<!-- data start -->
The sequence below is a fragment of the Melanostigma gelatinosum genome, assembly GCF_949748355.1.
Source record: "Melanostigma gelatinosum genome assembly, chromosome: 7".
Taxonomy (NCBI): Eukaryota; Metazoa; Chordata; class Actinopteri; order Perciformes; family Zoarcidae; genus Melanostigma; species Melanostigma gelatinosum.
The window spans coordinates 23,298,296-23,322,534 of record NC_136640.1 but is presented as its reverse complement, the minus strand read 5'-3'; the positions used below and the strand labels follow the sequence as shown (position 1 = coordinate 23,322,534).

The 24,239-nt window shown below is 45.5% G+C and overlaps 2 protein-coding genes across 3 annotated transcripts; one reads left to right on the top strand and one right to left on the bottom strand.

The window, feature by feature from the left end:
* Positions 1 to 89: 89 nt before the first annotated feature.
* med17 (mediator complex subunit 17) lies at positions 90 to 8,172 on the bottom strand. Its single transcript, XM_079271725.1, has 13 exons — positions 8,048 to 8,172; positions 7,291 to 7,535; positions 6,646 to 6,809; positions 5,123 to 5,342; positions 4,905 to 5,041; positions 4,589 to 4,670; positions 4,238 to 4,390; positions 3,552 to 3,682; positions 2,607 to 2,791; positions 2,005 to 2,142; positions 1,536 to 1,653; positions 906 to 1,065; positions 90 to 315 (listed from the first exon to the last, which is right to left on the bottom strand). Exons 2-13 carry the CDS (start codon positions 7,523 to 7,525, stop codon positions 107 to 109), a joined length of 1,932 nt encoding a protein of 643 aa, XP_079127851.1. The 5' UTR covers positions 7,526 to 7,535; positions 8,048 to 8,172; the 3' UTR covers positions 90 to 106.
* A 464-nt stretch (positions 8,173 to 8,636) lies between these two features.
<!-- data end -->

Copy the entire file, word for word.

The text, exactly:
The sequence below is a fragment of the Melanostigma gelatinosum genome, assembly GCF_949748355.1.
Source record: "Melanostigma gelatinosum genome assembly, chromosome: 7".
Taxonomy (NCBI): Eukaryota; Metazoa; Chordata; class Actinopteri; order Perciformes; family Zoarcidae; genus Melanostigma; species Melanostigma gelatinosum.
The window spans coordinates 23,298,296-23,322,534 of record NC_136640.1 but is presented as its reverse complement, the minus strand read 5'-3'; the positions used below and the strand labels follow the sequence as shown (position 1 = coordinate 23,322,534).

The 24,239-nt window shown below is 45.5% G+C and overlaps 2 protein-coding genes across 3 annotated transcripts; one reads left to right on the top strand and one right to left on the bottom strand.

The window, feature by feature from the left end:
* Positions 1 to 89: 89 nt before the first annotated feature.
* med17 (mediator complex subunit 17) lies at positions 90 to 8,172 on the bottom strand. Its single transcript, XM_079271725.1, has 13 exons — positions 8,048 to 8,172; positions 7,291 to 7,535; positions 6,646 to 6,809; positions 5,123 to 5,342; positions 4,905 to 5,041; positions 4,589 to 4,670; positions 4,238 to 4,390; positions 3,552 to 3,682; positions 2,607 to 2,791; positions 2,005 to 2,142; positions 1,536 to 1,653; positions 906 to 1,065; positions 90 to 315 (listed from the first exon to the last, which is right to left on the bottom strand). Exons 2-13 carry the CDS (start codon positions 7,523 to 7,525, stop codon positions 107 to 109), a joined length of 1,932 nt encoding a protein of 643 aa, XP_079127851.1. The 5' UTR covers positions 7,526 to 7,535; positions 8,048 to 8,172; the 3' UTR covers positions 90 to 106.
* A 464-nt stretch (positions 8,173 to 8,636) lies between these two features.